I’m the Texan that asked, and I’m glad I did. They come in a pack of 2, and I think they’re *fantastic* for kitchen prep. We haven’t had anything to eat with them yet, but I am SO taking them the next time we go to Famous Dave’s, and most definitely next summer at the Big Apple Barbecue.
I love gadgets and this one looks promising!
I think these are awesome! I’m looking forward to using mine the next time we go out for chicken wings. With football season coming up, I imagine they’ll get a lot of use!
I liked your idea mentioned at the potluck for using them to handle hot peppers when chopping. I wonder if they might be good for cutting in butter in a biscuit recipe. Hmmmm….
Torrie @ a place to share... says
An open mind is a good thing. I like yours:).
… and definitely agree with the necessity of HANDS for wings.
The Bitch Stopped Cooking says
Fascinating! I feel like I would definitely use them for food preparation for the things where you need fine motor control but don’t want to get your hands too yucky and don’t want to waste a pair of gloves. They may also be helpful for shoveling piles of ice cream into your mouth.
Jen @ How To: Simplify says
OMG…I’m in love with this utensil! As soon as I took them out of my swag bag I couldn’t stop playing with them. I think I scared the dogs a bit! I can’t wait to put them to use in the kitchen!
I tried them today! So cool.
Eric Zimmermann says
@maggy et al. Thank you for the honest feedback and for sharing with your colleagues. Dan (co-inventor) and I were kicking around a tag-line along the vein of “the next best thing to using your fingers but better than getting messy” in acknowledgement of the superiority of the God-given, digital utensil. I will go out on a limb (pun intended) and say that fingers best even the ‘essential’ fork as an eating utensil but etiquitte trumps instinct there. From a human factors and ergonomics perspective the trong is a full order of magnitude closer to ‘the real thing’ than the fork by virtue of being coaxial to the thumb and fingers, as opposed to the perpedicularity of the fork and pretty much any other utensil which forces the elbow up and out. Keep playing with them, you may find many more uses!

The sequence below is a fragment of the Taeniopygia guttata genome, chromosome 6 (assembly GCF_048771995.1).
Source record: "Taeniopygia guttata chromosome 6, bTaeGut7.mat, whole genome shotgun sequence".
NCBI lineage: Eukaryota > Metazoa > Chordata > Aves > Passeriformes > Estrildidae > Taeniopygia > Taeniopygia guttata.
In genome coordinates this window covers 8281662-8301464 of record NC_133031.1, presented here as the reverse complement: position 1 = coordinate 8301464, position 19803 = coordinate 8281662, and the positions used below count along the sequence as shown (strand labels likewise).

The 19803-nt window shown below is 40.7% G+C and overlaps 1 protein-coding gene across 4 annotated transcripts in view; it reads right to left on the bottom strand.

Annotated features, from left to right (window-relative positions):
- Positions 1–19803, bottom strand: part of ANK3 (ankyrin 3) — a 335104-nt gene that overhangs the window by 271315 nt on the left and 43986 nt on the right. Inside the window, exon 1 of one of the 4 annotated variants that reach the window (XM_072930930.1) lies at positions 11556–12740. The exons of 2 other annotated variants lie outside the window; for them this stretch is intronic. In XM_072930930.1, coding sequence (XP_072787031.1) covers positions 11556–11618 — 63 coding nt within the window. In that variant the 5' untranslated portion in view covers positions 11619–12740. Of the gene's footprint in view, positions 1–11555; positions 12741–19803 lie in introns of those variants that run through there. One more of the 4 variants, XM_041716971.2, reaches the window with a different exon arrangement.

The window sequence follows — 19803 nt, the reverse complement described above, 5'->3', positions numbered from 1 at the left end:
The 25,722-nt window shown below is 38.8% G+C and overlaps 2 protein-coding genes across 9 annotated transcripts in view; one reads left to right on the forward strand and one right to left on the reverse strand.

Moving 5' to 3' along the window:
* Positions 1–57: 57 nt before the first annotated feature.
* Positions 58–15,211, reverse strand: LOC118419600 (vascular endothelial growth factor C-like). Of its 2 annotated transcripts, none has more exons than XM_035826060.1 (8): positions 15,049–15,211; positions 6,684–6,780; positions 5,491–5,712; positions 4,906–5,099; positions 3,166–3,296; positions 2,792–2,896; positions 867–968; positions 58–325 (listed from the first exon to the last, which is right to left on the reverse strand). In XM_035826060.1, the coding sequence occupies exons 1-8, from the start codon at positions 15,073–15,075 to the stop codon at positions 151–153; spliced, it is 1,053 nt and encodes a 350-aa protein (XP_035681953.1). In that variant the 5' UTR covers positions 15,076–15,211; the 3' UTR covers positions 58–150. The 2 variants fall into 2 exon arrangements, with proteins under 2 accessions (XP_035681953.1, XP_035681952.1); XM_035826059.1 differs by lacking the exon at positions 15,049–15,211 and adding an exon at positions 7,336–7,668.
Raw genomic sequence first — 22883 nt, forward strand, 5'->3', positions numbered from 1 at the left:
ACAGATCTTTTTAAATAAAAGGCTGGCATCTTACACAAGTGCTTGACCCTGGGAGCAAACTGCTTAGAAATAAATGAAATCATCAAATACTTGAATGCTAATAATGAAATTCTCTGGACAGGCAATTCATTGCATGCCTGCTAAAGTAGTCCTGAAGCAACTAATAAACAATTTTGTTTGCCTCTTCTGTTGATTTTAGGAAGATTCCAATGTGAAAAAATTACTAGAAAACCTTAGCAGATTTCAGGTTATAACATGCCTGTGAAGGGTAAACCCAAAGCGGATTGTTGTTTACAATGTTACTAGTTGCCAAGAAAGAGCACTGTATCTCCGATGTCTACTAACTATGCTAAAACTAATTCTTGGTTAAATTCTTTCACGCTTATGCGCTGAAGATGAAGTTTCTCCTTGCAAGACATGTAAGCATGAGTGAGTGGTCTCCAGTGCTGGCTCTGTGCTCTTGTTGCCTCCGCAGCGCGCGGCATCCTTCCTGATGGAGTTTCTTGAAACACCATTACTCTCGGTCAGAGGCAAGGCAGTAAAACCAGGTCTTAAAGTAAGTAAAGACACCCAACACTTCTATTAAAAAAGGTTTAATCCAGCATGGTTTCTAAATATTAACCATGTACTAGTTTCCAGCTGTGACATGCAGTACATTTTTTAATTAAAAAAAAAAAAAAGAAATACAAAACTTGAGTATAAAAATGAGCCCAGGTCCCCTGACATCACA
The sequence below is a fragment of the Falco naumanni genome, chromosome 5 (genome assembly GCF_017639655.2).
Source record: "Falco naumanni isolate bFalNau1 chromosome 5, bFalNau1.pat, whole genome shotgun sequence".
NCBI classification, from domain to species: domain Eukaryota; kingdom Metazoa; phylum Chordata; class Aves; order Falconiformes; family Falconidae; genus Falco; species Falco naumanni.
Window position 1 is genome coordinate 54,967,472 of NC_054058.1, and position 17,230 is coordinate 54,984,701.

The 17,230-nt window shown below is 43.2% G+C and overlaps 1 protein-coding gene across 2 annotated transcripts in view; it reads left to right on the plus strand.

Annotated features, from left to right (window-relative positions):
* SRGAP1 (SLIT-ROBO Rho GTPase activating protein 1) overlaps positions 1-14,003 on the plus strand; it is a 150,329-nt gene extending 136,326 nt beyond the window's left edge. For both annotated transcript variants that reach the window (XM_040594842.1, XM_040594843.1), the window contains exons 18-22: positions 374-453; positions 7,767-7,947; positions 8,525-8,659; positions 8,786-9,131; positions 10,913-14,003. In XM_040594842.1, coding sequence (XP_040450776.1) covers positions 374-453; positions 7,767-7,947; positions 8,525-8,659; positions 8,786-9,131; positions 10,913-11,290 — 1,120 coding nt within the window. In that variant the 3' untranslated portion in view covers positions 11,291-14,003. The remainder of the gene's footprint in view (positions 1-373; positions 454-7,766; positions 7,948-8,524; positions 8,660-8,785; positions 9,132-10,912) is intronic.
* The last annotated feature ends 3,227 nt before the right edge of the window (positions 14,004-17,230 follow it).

Okay, have to admit the Trong looks, dare I say, fun?! Hubby loves new gadgets, so I might have to introduce him to this one.
And while most of us are still dealing with the heat of the summer I’ve already got winter on my mind because I’m beginning to seek stocking stuffers. I just can’t help myself! Thanks for sharing.
Cookin' Canuck says
I’m not much for kitchen gadgets, but I must say I’m intrigued by this little guy. I like the idea of using it for hot peppers when prepping.
Oooh! Cookin’ Canuck might be on to something! As someone who recently sliced a super hot pepper and then rubbed her eye, I can attest that Trongs might be very useful there.
But, in the end, I think I’m with you Mags. I love my hands, and I don’t care about germs. (And I don’t mind flour and egg goo while dredging). So, fingers it is!
We reviewed these and saw some of the same issues. You can read the review here:
My big issue was when I am done, do I put them in my pocket dirty? Maybe hit the bathroom and wash them? I may as well just go wash my hands.
John From Raleigh says
Personally, I was not sold until you mentioned the “Prep” options. I buy and use latex gloves when I am doing certain jobs in the kitchen. I would be willing to give these little devices a try. The photo makes them look very cumbersome. I would like to see a video of the produce in action.